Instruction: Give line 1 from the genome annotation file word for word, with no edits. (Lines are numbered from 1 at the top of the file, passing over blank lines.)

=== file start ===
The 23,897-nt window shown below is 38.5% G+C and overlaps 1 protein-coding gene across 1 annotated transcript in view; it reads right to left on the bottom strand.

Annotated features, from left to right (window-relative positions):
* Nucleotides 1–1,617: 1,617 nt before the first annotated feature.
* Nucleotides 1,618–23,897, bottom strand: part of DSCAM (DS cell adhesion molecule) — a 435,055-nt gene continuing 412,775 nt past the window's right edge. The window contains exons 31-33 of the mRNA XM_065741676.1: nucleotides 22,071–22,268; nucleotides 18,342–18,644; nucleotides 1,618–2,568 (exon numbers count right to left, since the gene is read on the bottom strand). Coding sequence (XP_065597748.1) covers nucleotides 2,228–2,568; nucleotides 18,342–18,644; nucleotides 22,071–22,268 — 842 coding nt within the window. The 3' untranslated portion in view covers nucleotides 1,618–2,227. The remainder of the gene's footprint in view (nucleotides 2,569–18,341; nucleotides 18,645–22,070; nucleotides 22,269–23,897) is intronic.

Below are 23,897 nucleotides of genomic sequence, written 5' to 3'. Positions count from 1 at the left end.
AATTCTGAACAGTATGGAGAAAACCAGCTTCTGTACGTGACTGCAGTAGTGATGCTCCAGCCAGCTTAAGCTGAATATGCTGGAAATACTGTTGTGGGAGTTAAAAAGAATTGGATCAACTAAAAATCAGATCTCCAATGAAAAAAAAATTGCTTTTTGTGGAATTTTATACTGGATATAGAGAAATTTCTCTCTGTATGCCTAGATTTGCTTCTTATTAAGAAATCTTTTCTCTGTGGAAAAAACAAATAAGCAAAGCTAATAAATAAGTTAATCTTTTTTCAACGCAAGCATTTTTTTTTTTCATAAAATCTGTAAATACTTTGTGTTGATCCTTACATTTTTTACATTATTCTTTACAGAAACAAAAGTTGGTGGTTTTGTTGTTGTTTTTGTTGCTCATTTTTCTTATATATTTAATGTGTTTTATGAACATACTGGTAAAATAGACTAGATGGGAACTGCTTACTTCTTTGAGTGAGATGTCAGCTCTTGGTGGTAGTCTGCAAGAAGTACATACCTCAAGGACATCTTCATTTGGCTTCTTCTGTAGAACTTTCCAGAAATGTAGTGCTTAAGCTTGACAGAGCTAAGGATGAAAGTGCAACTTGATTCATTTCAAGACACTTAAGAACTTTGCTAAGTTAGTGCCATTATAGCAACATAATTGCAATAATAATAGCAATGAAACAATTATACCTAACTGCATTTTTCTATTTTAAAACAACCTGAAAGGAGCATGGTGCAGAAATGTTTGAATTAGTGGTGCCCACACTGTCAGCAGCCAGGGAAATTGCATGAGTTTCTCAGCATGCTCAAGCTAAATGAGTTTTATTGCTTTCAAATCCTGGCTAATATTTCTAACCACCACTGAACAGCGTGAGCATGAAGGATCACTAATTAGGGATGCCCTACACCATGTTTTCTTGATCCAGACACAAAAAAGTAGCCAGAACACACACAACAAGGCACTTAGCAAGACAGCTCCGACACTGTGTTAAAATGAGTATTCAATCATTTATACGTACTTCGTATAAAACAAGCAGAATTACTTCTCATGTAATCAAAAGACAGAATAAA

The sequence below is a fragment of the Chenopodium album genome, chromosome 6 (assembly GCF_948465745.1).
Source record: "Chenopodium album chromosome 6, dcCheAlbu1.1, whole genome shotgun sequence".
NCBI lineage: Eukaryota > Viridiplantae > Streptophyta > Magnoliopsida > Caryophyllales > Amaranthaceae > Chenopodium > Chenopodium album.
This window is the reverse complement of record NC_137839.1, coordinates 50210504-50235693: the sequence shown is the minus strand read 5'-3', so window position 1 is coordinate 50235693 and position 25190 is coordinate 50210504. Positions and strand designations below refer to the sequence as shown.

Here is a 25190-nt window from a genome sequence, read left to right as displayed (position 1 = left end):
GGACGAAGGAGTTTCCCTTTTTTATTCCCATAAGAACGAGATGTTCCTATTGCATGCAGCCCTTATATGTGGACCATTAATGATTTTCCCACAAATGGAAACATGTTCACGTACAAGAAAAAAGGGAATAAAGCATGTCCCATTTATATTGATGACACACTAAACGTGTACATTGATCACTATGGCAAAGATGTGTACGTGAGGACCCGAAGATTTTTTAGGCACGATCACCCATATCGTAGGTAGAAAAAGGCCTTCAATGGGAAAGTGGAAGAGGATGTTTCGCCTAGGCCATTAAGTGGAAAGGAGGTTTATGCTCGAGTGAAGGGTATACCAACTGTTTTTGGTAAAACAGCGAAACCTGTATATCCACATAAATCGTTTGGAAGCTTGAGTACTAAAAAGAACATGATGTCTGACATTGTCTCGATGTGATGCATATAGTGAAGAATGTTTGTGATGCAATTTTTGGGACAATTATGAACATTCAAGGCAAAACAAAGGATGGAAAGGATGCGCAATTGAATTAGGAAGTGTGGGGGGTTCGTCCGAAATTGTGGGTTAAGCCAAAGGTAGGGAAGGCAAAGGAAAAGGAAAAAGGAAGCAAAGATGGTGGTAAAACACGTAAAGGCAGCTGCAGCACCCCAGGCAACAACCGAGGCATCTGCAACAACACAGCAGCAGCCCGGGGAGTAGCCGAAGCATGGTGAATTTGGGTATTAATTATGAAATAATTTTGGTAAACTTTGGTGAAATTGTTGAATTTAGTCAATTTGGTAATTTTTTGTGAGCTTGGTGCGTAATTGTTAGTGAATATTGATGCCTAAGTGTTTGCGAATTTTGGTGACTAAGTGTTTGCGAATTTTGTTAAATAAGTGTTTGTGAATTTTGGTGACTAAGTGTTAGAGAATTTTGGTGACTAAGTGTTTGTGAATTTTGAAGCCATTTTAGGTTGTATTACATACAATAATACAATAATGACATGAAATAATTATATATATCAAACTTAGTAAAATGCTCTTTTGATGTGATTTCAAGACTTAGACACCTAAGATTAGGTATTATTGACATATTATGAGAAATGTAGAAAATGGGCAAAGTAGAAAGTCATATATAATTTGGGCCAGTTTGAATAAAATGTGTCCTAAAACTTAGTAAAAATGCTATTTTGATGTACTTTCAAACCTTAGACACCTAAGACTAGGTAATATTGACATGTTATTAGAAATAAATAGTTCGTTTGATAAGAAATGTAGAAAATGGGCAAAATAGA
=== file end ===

The 23,897-nt window shown below is 38.5% G+C and overlaps 1 protein-coding gene across 1 annotated transcript in view; it reads right to left on the bottom strand.